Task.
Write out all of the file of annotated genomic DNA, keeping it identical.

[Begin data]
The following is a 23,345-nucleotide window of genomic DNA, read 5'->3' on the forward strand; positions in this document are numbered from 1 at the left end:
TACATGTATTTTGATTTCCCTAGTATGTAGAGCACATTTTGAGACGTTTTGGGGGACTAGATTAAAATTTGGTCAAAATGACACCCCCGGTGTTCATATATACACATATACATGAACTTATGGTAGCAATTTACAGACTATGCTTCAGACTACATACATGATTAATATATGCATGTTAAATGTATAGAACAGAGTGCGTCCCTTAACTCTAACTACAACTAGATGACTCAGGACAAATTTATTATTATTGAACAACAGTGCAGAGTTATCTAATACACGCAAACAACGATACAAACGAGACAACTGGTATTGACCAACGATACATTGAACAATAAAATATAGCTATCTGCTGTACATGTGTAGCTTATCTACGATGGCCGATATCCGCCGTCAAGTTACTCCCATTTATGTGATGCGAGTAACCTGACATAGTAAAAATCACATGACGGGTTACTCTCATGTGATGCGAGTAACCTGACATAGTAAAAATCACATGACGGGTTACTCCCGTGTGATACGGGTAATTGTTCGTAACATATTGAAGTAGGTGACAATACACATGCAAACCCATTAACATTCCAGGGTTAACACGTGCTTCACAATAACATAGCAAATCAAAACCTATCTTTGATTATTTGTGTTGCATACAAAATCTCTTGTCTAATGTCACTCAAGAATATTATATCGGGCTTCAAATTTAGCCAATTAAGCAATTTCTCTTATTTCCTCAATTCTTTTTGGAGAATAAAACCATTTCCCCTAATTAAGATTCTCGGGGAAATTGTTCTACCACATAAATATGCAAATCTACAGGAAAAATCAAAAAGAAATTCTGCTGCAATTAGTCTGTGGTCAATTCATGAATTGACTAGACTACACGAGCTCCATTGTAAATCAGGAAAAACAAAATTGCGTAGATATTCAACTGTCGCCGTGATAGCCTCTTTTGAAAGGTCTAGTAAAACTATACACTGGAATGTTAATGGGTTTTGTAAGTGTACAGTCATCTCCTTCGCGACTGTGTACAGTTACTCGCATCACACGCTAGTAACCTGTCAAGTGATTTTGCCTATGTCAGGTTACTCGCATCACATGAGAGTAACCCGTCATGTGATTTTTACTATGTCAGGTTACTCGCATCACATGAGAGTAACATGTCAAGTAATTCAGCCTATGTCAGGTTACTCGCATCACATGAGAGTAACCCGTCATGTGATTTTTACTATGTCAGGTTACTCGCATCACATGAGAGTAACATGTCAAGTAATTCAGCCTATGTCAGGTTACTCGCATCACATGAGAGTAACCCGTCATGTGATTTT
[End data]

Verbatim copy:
The following is a 23,345-nucleotide window of genomic DNA, read 5'->3' on the forward strand; positions in this document are numbered from 1 at the left end:
TACATGTATTTTGATTTCCCTAGTATGTAGAGCACATTTTGAGACGTTTTGGGGGACTAGATTAAAATTTGGTCAAAATGACACCCCCGGTGTTCATATATACACATATACATGAACTTATGGTAGCAATTTACAGACTATGCTTCAGACTACATACATGATTAATATATGCATGTTAAATGTATAGAACAGAGTGCGTCCCTTAACTCTAACTACAACTAGATGACTCAGGACAAATTTATTATTATTGAACAACAGTGCAGAGTTATCTAATACACGCAAACAACGATACAAACGAGACAACTGGTATTGACCAACGATACATTGAACAATAAAATATAGCTATCTGCTGTACATGTGTAGCTTATCTACGATGGCCGATATCCGCCGTCAAGTTACTCCCATTTATGTGATGCGAGTAACCTGACATAGTAAAAATCACATGACGGGTTACTCTCATGTGATGCGAGTAACCTGACATAGTAAAAATCACATGACGGGTTACTCCCGTGTGATACGGGTAATTGTTCGTAACATATTGAAGTAGGTGACAATACACATGCAAACCCATTAACATTCCAGGGTTAACACGTGCTTCACAATAACATAGCAAATCAAAACCTATCTTTGATTATTTGTGTTGCATACAAAATCTCTTGTCTAATGTCACTCAAGAATATTATATCGGGCTTCAAATTTAGCCAATTAAGCAATTTCTCTTATTTCCTCAATTCTTTTTGGAGAATAAAACCATTTCCCCTAATTAAGATTCTCGGGGAAATTGTTCTACCACATAAATATGCAAATCTACAGGAAAAATCAAAAAGAAATTCTGCTGCAATTAGTCTGTGGTCAATTCATGAATTGACTAGACTACACGAGCTCCATTGTAAATCAGGAAAAACAAAATTGCGTAGATATTCAACTGTCGCCGTGATAGCCTCTTTTGAAAGGTCTAGTAAAACTATACACTGGAATGTTAATGGGTTTTGTAAGTGTACAGTCATCTCCTTCGCGACTGTGTACAGTTACTCGCATCACACGCTAGTAACCTGTCAAGTGATTTTGCCTATGTCAGGTTACTCGCATCACATGAGAGTAACCCGTCATGTGATTTTTACTATGTCAGGTTACTCGCATCACATGAGAGTAACATGTCAAGTAATTCAGCCTATGTCAGGTTACTCGCATCACATGAGAGTAACCCGTCATGTGATTTTTACTATGTCAGGTTACTCGCATCACATGAGAGTAACATGTCAAGTAATTCAGCCTATGTCAGGTTACTCGCATCACATGAGAGTAACCCGTCATGTGATTTT